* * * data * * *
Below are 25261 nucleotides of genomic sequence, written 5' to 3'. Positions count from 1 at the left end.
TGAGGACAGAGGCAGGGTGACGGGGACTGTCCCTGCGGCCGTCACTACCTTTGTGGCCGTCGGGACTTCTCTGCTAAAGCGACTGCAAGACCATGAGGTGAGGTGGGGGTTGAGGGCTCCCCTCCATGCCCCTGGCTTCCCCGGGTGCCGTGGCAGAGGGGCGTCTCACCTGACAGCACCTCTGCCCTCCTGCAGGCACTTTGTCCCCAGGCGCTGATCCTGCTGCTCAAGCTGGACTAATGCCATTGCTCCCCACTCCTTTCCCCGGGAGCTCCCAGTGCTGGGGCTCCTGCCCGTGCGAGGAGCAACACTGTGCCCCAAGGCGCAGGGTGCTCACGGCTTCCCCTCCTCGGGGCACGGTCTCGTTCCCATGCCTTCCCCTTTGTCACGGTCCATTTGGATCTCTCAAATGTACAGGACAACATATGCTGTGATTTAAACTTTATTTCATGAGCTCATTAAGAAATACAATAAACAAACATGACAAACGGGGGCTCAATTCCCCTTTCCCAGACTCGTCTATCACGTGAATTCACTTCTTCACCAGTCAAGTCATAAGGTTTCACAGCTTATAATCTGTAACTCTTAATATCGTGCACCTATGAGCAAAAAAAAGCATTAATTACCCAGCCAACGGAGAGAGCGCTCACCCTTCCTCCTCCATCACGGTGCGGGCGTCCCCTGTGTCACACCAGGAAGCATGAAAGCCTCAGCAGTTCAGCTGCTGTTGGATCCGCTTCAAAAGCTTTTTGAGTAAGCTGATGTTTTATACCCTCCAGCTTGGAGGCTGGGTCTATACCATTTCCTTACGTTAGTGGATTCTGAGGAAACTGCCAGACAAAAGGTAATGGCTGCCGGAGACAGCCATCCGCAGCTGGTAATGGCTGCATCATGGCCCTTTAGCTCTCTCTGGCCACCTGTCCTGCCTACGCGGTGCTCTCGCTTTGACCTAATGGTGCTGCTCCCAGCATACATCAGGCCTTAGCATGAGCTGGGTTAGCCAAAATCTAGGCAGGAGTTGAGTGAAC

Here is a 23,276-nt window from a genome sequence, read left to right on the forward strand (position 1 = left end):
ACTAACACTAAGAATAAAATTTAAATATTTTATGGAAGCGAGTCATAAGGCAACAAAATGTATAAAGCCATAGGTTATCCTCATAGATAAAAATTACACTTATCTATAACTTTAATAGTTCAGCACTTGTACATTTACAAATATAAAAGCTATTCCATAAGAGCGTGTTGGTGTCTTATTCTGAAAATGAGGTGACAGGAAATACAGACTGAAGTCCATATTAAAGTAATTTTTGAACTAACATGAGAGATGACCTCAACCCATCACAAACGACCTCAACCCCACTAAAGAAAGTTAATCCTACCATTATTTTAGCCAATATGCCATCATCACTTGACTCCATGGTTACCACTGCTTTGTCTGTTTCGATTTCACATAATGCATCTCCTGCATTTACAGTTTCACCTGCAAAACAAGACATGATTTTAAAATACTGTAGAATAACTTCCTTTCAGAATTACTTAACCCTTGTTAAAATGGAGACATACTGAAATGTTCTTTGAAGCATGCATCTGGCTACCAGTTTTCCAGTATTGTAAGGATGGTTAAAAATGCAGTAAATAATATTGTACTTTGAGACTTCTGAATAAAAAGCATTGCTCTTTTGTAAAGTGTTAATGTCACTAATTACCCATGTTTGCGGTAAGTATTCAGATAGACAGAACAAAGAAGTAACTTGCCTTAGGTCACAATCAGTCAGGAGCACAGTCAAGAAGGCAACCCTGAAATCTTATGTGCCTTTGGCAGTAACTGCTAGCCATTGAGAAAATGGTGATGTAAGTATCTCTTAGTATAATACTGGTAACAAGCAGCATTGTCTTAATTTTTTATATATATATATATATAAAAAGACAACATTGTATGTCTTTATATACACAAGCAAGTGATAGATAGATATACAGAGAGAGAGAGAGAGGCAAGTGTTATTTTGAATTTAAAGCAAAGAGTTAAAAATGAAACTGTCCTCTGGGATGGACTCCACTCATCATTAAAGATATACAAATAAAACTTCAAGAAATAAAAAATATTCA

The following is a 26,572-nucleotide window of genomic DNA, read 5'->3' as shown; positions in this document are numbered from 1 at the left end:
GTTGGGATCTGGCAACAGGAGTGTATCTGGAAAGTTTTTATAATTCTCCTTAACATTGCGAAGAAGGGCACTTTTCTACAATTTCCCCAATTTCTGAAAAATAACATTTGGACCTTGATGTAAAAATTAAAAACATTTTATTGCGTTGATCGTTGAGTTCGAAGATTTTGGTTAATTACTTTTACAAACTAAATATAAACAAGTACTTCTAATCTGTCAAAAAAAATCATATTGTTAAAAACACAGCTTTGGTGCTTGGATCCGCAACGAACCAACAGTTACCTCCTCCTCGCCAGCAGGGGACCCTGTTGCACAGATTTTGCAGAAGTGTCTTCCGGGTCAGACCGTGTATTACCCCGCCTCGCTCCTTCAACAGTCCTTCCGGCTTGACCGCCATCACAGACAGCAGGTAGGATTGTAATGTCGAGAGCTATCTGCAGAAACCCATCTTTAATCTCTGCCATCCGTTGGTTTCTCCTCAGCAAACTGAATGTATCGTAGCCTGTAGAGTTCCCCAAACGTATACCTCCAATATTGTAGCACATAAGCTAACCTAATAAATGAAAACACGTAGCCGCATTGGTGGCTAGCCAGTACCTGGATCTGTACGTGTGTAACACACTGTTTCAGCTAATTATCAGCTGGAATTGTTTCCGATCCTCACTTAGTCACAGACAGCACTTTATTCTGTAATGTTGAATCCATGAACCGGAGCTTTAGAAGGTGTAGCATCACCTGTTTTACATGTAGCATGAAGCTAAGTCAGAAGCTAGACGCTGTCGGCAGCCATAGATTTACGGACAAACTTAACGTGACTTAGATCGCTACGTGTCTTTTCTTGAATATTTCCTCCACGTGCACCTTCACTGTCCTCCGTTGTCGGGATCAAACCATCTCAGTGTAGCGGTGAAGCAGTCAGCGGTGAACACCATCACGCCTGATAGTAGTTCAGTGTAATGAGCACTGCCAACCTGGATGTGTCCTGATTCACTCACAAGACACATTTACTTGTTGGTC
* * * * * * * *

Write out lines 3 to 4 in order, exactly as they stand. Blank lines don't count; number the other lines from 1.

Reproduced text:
Here is a 23,276-nt window from a genome sequence, read left to right on the forward strand (position 1 = left end):
ACTAACACTAAGAATAAAATTTAAATATTTTATGGAAGCGAGTCATAAGGCAACAAAATGTATAAAGCCATAGGTTATCCTCATAGATAAAAATTACACTTATCTATAACTTTAATAGTTCAGCACTTGTACATTTACAAATATAAAAGCTATTCCATAAGAGCGTGTTGGTGTCTTATTCTGAAAATGAGGTGACAGGAAATACAGACTGAAGTCCATATTAAAGTAATTTTTGAACTAACATGAGAGATGACCTCAACCCATCACAAACGACCTCAACCCCACTAAAGAAAGTTAATCCTACCATTATTTTAGCCAATATGCCATCATCACTTGACTCCATGGTTACCACTGCTTTGTCTGTTTCGATTTCACATAATGCATCTCCTGCATTTACAGTTTCACCTGCAAAACAAGACATGATTTTAAAATACTGTAGAATAACTTCCTTTCAGAATTACTTAACCCTTGTTAAAATGGAGACATACTGAAATGTTCTTTGAAGCATGCATCTGGCTACCAGTTTTCCAGTATTGTAAGGATGGTTAAAAATGCAGTAAATAATATTGTACTTTGAGACTTCTGAATAAAAAGCATTGCTCTTTTGTAAAGTGTTAATGTCACTAATTACCCATGTTTGCGGTAAGTATTCAGATAGACAGAACAAAGAAGTAACTTGCCTTAGGTCACAATCAGTCAGGAGCACAGTCAAGAAGGCAACCCTGAAATCTTATGTGCCTTTGGCAGTAACTGCTAGCCATTGAGAAAATGGTGATGTAAGTATCTCTTAGTATAATACTGGTAACAAGCAGCATTGTCTTAATTTTTTATATATATATATATATAAAAAGACAACATTGTATGTCTTTATATACACAAGCAAGTGATAGATAGATATACAGAGAGAGAGAGAGAGGCAAGTGTTATTTTGAATTTAAAGCAAAGAGTTAAAAATGAAACTGTCCTCTGGGATGGACTCCACTCATCATTAAAGATATACAAATAAAACTTCAAGAAATAAAAAATATTCA